Folks, we have led lives that have resulted in us being lost. We've made choices, we've chosen pathways, we've embraced behaviors, we are lost. One of the things that's been lost in our current culture and, tragically, even in much of the church, is we have lost the concept of sin and its consequences. We've been so focused on compassion and understanding and tolerance that we hardly have any imagination any longer that there's right and wrong, good or evil. We don't wanna be labeled as narrow-minded, as judgmental, as harsh, as critical. So we will turn a blind eye and a deaf ear to almost any expression of ungodliness or immorality. We excuse it, we justify it.

If we continue that, the judgment of God will fall upon us in its full weight and it will not be because of the hardness of the hearts of the ungodly and the immoral and the wicked. It will be because of the compromise of the people of God. Throughout the story of Scripture from the earliest pages of the Bible to the conclusion, the enemies of the people of God never have the power to overwhelm them. When God's people are overrun, when they suffer, when they're persecuted, when they forfeit things because of their enemies, it's because they have capitulated. And we are facing a season where the church is capitulating to ungodliness and immorality at an unprecedented rate.

You see, with the loss of sin, we become the arbiters of good and evil. Understand what's happening. The pressure to say "Who are you to decide what's right and wrong? Who are you to say there's good and evil? Who are you to say that behavior's inappropriate"? What that's doing is taking God and setting him aside and establishing ourselves as the arbiters. We're the ones who decide, we say. We'll redefine marriage. We'll define human sexuality. We will establish what's right and wrong. When we do that, we become the ultimate authority, and God simply becomes an emotional support, an emotional comfort. He's a theoretical security. And the creator of heaven and earth will never accept that role in your life or mine. To be Christ followers means Jesus is Lord of our lives. He establishes the boundaries, he establishes the priorities, not Pastor, not churches, not denominations: the Lord himself.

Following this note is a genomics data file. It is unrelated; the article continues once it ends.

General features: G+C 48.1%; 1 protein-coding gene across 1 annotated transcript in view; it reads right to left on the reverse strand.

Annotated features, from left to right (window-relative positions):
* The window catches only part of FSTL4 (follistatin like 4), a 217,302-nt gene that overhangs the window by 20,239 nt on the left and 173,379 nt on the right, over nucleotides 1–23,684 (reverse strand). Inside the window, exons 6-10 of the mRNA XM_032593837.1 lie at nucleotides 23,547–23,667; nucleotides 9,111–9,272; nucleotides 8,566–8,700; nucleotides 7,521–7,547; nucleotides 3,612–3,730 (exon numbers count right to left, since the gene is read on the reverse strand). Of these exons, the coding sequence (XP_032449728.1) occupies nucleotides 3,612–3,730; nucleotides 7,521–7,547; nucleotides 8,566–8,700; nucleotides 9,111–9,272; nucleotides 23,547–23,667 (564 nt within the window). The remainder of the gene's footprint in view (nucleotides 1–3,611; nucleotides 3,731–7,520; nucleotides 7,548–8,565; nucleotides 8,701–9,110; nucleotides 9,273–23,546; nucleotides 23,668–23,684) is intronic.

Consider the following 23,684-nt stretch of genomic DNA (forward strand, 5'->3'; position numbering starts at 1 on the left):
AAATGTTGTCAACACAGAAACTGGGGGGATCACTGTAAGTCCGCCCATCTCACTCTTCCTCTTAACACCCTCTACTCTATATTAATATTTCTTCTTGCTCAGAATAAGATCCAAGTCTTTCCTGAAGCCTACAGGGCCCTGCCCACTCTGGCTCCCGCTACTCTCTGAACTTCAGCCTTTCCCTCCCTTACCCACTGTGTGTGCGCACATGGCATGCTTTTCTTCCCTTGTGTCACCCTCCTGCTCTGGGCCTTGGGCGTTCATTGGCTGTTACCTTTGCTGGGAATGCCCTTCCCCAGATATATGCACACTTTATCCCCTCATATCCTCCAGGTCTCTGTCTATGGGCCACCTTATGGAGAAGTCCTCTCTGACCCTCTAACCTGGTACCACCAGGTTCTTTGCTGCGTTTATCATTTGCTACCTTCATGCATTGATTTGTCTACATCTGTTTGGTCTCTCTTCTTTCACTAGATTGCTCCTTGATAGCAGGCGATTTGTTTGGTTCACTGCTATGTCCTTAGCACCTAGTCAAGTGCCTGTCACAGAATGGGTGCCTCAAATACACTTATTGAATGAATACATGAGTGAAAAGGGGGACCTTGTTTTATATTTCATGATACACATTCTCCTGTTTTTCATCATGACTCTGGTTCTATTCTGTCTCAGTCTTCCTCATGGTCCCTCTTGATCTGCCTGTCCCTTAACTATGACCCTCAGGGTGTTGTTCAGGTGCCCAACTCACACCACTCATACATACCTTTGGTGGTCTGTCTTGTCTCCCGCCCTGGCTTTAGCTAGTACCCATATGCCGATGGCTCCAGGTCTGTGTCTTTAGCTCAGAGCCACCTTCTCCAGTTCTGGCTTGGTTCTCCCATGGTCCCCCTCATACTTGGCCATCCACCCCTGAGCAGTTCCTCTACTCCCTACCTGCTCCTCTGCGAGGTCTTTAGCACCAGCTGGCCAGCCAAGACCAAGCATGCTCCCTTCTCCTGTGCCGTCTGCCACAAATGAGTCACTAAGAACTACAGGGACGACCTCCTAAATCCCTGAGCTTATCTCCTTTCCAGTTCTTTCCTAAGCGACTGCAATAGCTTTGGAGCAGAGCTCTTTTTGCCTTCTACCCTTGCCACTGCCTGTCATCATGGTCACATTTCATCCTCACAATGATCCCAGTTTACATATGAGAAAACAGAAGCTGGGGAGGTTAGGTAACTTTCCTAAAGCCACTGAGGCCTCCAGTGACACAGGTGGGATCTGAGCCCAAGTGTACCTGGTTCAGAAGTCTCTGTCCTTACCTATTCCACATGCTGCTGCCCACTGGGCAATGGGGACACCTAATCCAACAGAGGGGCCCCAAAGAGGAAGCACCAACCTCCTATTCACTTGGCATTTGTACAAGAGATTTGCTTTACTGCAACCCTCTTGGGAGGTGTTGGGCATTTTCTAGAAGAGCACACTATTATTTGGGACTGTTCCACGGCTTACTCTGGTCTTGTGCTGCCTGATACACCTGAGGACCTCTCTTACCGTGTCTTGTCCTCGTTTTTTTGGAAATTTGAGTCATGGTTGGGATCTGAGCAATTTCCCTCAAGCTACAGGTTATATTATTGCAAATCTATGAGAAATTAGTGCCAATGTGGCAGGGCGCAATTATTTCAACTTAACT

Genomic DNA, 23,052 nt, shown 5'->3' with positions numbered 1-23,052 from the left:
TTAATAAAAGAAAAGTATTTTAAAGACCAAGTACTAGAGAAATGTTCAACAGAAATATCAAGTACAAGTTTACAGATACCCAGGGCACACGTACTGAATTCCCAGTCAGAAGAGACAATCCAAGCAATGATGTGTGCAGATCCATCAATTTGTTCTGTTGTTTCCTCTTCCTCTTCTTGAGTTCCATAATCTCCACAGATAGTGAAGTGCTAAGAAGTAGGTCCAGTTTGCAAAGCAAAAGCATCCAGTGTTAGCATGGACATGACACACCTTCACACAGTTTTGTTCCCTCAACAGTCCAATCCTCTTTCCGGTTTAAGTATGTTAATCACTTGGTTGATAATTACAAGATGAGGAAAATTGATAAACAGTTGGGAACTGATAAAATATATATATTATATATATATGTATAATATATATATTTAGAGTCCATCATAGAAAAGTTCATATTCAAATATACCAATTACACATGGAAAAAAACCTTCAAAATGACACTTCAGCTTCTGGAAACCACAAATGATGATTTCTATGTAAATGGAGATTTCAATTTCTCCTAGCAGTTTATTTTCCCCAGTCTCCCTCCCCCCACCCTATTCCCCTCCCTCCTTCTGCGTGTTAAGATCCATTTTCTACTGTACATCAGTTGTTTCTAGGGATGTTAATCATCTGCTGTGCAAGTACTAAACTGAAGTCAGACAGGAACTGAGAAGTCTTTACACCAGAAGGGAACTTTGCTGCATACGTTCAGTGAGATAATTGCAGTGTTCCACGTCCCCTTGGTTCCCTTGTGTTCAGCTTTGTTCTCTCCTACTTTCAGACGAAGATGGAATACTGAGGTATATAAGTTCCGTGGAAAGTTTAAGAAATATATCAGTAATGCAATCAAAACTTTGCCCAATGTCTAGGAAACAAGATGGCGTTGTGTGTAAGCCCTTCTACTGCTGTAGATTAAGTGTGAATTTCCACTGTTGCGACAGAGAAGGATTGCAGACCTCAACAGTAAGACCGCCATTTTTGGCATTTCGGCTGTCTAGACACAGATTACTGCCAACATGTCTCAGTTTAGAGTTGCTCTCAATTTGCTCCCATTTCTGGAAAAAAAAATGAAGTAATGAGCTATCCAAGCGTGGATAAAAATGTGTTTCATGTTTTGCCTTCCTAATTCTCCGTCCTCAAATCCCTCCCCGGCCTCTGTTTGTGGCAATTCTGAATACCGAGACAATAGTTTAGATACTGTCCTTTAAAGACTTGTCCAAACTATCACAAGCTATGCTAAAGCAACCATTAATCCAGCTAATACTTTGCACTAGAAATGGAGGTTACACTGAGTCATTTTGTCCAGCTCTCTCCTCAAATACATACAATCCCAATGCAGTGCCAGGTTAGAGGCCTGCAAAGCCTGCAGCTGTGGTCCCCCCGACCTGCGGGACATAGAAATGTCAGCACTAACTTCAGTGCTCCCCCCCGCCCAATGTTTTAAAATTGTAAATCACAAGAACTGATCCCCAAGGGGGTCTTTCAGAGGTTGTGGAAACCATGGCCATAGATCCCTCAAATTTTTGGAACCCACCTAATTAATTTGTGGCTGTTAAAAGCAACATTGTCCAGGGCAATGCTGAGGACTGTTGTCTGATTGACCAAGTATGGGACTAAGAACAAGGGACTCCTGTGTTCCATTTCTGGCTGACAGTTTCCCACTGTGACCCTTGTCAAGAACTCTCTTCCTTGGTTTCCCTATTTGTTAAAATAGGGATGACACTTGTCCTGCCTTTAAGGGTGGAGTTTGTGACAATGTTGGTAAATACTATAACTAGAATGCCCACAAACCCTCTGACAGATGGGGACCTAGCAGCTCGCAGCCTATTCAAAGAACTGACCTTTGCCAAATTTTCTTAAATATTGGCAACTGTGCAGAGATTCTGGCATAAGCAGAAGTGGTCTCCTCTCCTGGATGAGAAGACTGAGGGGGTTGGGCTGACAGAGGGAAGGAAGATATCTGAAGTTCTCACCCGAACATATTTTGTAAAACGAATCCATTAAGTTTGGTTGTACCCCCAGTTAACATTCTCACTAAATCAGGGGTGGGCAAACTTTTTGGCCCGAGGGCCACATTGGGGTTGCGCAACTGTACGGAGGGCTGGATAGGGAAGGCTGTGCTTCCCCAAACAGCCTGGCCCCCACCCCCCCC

You have to know him well enough to know his character. And there's a tremendous amount of pressure, and enormous numbers of people rejecting this fundamental principle of what it means to be the people of God. The benefits of Easter will not accrue to our lives unless we acknowledge Jesus as Lord. We need a Savior. We cannot resolve our own problems. We need to humble ourselves just a little bit on this. The arrogance to suggest that we can solve our problems is stunning. We have millennia, not decades, not centuries. We have millennia of evidence to establish the folly in the idea that we can fix ourselves. It's never happened. They talk about us being a new, you know, it's a new global age where we all cooperate. Baloney. It's a Greek word. Means I disagree.

Now, you know this fundamentally. We can't get churches in a community to cooperate, and you can pick the community. We can get a few or some or some others, but even if we kind of cooperate, we're still sitting there looking at one another, going, "I'm better than you". And that's amongst the churches. If we push that, you know from experience, we cheat. We lie, we steal. We can't cooperate and play baseball fairly. C'mon, we know this, folks. So when somebody stands up in front of you and says, "We're gonna get the whole world to cooperate. We are unified," you know they are lying to you.